Most Georgia trout anglers load the livewell with live shrimp first thing in the morning, anchor up within cast- ing range of the breakers, and suspend the live crustaceans under a foot-long cork waiting for a bite. While this approach will bring home the main course for many a fish fry, I prefer a more adventurous approach. I put my trolling motor down, stay within casting range of the surf, ease along until I find concentrations of fish, and then try to stay with them. My 82-lb. thrust Motor Guide Great White has enough power to move me quickly seaward if I get a little too close to the breakers. If you hop from runout to runout that you located earlier in the morning, you will likely stay on seatrout.
By far, my most effective rig when fishing the beach has been a Saltwater Assassin Sea Shad fished under a Cajun Thunder float. Spotted seatrout are my most frequent catch on this setup, but I have also caught bluefish, jack crevalle, whiting, Spanish mackerel, weakfish, gafftop sailcats, and sharks on this combination. When fishing the beach, I use the large 2 1/2-inch oval Cajun Thunder because I want the float to produce as much noise as possible. In the noisy surf environment, a smaller float just will not get the attention of the fish. The Cajun Thunder float actually calls the fish to the area, and when they see the Sea Shad they eat it.
To rig up, you will need a Cajun Thunder float, a piece of florocarbon leader material, a jighead, and a Sea Shad. The Cajun Thunder float is constructed with a stainless-steel wire run- ning through plastic beads on the top to produce a raspy clicking noise. Brass beads below the float provide weight for longer casts and cause the float to sit upright when at rest. Make sure to tie your main line to the swivel on the end with the plastic beads. Next, tie an 18- to 30-inch piece of florocarbon leader to the swivel under the brass beads. Florocarbon is the material of choice, as it is virtually invisible to the fish, and it is much more abrasion resistant than monofilament. I typically use 20-lb. test leader material, but I switch to 17-lb. test if the surf is espe- cially clear. When several anglers are fishing from my boat, I rig each rod with a slightly different leader length to try to determine what depth works best, and then we switch all rigs to the most effective length. To the other end of the leader, I tie my favorite, 1/8-oz. Bass Assassin spring-lock jighead. This is my go-to jighead because it has a premium hook, and the spring holds the lure snug for many more fish than the traditional push-on jigheads. Twist on a Sea Shad body, and you’re ready to go.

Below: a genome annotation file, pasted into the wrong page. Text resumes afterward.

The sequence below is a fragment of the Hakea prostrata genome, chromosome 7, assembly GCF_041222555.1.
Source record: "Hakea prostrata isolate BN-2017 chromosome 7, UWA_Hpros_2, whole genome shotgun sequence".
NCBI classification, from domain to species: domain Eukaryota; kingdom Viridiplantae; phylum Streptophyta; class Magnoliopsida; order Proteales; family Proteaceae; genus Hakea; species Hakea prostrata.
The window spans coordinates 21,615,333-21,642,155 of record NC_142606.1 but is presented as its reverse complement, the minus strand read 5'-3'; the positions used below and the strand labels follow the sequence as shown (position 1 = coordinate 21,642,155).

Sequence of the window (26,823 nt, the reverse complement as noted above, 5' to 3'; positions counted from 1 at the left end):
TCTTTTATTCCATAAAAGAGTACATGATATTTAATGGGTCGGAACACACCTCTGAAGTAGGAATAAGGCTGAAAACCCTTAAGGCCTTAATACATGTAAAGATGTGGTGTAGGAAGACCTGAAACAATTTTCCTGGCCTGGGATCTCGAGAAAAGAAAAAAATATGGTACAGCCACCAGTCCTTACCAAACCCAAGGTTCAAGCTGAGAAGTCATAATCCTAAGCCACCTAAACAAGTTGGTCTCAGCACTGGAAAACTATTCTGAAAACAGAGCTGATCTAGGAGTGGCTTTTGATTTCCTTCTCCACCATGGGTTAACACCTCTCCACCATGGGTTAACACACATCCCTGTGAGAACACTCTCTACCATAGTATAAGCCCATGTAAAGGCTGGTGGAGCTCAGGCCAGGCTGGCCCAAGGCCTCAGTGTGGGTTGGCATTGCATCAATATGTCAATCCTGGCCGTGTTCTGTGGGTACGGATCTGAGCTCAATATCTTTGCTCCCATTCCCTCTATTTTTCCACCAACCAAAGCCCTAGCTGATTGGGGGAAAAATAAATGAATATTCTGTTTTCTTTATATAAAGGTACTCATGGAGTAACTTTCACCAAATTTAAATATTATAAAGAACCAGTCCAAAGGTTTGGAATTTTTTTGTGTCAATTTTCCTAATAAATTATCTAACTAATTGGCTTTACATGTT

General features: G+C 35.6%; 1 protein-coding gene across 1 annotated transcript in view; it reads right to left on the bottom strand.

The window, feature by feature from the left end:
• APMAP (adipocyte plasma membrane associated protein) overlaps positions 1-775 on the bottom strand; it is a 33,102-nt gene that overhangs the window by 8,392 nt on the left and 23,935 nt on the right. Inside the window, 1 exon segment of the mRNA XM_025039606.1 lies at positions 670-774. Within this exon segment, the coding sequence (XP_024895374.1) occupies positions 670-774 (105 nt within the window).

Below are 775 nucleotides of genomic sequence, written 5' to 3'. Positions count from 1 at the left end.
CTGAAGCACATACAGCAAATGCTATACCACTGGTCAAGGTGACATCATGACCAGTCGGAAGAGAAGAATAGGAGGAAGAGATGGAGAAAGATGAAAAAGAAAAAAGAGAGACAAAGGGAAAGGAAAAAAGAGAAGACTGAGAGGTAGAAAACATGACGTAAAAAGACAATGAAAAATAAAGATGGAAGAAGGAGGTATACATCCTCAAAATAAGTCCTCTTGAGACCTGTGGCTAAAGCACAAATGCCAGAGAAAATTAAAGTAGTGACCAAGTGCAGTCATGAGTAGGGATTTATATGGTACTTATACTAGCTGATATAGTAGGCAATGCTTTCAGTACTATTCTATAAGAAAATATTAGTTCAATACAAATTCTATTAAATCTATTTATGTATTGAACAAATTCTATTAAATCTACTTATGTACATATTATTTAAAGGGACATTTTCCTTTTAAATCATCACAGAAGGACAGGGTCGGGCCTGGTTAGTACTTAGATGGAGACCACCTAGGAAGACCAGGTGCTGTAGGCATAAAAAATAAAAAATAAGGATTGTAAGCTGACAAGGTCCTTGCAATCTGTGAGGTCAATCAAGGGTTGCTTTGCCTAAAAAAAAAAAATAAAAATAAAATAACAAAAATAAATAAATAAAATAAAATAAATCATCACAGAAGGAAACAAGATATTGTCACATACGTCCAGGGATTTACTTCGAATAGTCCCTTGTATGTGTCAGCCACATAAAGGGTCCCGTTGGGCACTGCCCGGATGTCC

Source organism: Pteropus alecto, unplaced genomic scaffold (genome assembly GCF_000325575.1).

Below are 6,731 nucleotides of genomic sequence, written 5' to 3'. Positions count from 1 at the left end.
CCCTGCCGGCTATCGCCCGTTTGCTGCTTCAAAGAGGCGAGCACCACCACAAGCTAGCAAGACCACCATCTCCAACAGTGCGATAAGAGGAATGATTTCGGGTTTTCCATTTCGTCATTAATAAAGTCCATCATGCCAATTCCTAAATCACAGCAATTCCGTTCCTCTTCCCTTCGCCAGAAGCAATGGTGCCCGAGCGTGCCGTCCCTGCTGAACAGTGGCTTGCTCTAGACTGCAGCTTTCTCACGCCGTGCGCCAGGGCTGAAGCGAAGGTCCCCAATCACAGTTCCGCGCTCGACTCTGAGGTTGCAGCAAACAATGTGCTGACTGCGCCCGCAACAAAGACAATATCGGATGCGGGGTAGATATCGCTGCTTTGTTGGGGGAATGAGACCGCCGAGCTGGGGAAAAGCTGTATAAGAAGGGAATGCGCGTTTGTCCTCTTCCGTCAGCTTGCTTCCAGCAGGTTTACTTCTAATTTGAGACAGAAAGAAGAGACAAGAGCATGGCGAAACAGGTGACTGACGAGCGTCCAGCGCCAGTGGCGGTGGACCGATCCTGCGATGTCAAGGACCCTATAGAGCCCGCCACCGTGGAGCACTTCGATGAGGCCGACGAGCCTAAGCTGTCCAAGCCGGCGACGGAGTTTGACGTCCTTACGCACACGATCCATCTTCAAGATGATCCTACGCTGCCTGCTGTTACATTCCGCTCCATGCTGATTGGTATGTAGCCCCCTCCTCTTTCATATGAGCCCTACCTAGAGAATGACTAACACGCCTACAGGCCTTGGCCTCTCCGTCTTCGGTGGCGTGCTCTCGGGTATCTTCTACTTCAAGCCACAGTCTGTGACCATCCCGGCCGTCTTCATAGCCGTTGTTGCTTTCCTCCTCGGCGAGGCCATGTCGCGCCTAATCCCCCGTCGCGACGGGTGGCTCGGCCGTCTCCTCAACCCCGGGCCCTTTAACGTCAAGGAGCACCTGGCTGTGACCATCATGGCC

Do not underestimate the importance of how well you assemble your rig. A Sea Shad with a kink, too short or too long of a leader, bent wire on the float, or other subtle changes from the correct setup, and you could reduce your catch considerably. I have seen a small setup change make a huge difference in the catch rate time and time again, especially when winds are calm and the water is clear.